ARDNACRUSHA power station is set to feature in a documentary on RTÉ later this week.
The power station will appear in the third episode of Building Ireland, a series about Ireland’s most impressive building and engineering achievements.
“We’re extremely lucky in Ireland to have a fascinating built heritage,” said Peter Kelly, managing director of Esras Films, which produced the six-part series.
“The majority of people walk past buildings every day of their lives that are steeped in architectural significance. However, many of us pay little attention to the history of the buildings that surround us,” he said.
At its establishment in 1929, the power station was the biggest hydroelectric project in the world, and was a valuable source of employment in the Limerick and Clare areas.
Although a feat of Irish engineering and a symbolic triumph for the new Irish Free State, the build was carried out by German company Siemens-Schuckert, and took four years and 5,000 men to complete.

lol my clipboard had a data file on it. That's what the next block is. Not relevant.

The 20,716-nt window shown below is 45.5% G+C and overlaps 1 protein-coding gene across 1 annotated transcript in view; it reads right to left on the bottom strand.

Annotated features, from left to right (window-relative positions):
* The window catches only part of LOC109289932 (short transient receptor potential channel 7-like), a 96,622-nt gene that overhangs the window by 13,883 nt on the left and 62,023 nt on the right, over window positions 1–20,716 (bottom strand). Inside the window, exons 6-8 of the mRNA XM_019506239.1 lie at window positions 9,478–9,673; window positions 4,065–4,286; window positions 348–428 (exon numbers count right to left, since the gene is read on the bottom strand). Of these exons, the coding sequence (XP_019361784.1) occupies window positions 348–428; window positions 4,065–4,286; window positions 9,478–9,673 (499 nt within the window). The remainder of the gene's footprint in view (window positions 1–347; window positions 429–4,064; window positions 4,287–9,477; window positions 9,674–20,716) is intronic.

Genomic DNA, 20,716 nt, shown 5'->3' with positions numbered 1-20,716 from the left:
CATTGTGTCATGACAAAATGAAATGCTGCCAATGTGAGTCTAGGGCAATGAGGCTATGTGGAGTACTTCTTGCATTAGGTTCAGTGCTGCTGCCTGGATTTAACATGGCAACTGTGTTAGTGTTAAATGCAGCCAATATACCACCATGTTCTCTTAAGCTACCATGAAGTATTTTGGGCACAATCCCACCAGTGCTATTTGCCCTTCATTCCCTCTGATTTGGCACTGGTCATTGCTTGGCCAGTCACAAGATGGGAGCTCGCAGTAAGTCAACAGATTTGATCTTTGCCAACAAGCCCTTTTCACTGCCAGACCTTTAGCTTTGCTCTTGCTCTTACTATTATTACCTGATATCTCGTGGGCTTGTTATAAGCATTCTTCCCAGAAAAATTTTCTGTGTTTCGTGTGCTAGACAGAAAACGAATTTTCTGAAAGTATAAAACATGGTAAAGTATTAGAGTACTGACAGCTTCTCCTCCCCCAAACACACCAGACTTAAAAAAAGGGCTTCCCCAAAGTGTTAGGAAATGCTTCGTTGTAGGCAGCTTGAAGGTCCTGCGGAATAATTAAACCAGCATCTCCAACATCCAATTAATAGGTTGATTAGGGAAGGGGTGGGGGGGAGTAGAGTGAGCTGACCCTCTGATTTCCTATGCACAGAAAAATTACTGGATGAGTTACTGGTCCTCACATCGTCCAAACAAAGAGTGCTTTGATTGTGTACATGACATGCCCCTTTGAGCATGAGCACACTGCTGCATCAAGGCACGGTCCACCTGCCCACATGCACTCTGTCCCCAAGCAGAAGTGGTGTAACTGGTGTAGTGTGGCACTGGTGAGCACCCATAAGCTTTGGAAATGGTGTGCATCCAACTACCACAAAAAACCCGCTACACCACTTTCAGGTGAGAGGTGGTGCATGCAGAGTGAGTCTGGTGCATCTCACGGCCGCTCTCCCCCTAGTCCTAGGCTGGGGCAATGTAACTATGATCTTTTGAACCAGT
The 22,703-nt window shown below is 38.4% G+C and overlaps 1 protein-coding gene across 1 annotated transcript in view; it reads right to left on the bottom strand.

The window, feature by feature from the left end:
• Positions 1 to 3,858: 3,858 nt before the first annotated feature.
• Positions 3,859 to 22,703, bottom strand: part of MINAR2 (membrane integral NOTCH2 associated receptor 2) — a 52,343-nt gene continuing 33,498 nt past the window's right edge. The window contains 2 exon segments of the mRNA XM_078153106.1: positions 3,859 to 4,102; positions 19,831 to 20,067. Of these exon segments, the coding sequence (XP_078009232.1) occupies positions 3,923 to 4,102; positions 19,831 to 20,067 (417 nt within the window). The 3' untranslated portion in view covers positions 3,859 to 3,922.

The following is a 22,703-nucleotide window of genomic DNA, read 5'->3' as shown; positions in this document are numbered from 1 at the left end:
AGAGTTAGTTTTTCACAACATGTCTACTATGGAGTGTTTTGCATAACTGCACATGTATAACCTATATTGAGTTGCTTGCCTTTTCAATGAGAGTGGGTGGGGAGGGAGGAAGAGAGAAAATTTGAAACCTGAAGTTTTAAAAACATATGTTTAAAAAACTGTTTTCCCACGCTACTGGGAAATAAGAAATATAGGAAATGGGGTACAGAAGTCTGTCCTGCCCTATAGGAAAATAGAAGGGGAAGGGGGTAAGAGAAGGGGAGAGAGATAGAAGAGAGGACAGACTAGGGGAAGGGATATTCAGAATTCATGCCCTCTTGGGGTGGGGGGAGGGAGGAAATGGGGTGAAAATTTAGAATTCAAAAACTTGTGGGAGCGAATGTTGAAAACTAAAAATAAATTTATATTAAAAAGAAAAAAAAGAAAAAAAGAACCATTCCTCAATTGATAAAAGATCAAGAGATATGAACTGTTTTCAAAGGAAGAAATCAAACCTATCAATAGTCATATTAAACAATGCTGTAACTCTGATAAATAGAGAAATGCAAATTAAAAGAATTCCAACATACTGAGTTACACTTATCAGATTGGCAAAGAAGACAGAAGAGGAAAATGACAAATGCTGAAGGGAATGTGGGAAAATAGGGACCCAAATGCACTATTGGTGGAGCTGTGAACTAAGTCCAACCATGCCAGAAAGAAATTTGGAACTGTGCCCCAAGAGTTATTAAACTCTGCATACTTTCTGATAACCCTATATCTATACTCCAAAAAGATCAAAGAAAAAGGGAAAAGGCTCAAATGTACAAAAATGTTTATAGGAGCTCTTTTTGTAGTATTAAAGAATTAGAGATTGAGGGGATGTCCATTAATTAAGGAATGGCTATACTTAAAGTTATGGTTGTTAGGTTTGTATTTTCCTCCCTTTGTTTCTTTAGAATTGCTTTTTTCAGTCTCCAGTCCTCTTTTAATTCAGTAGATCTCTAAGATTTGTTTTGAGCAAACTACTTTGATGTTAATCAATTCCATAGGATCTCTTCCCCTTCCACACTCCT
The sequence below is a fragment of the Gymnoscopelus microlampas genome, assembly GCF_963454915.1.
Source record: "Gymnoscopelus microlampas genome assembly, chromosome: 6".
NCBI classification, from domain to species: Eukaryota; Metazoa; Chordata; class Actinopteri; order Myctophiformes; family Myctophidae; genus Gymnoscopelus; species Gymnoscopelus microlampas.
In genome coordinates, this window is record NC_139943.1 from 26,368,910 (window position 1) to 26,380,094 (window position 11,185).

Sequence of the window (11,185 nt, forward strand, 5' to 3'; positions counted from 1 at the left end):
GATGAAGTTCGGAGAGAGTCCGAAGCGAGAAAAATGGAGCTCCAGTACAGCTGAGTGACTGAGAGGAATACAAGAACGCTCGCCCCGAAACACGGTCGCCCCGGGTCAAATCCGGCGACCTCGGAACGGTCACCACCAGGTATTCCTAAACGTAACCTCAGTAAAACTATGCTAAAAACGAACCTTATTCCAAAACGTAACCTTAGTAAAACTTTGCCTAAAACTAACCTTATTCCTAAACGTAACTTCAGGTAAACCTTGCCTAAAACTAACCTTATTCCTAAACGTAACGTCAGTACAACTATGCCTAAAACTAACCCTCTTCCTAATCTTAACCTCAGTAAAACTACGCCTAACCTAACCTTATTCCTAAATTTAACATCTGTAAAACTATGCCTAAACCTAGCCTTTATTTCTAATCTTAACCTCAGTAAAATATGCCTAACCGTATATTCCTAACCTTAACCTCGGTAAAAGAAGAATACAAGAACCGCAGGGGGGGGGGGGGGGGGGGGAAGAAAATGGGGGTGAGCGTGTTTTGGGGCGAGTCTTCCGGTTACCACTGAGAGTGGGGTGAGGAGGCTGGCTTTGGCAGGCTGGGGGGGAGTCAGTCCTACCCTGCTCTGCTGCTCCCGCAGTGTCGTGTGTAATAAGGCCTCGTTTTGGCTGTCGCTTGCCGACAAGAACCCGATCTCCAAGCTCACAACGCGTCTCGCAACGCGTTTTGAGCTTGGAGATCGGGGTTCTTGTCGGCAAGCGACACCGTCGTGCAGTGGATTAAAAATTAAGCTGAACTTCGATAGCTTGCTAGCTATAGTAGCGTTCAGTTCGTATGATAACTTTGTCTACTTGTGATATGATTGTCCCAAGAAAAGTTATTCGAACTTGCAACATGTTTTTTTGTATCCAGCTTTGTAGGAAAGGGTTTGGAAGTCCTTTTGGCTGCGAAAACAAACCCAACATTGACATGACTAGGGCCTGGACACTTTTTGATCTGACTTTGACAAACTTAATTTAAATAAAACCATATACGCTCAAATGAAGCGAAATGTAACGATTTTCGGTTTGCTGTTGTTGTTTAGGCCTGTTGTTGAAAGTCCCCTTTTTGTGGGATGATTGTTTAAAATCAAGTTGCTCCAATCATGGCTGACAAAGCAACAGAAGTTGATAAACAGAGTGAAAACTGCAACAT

The programme, which airs this Friday on RTÉ One, will explore why engineers chose the Ardnacrusha site, and how the River Shannon was diverted to create enough power for the hydroelectric station to run. Plant manager Alan Bane will explain how this water is used to generate electricity.
“Building Ireland is all about awakening people’s curiosity about landmark sites and buildings throughout the country,” said Mr Kelly.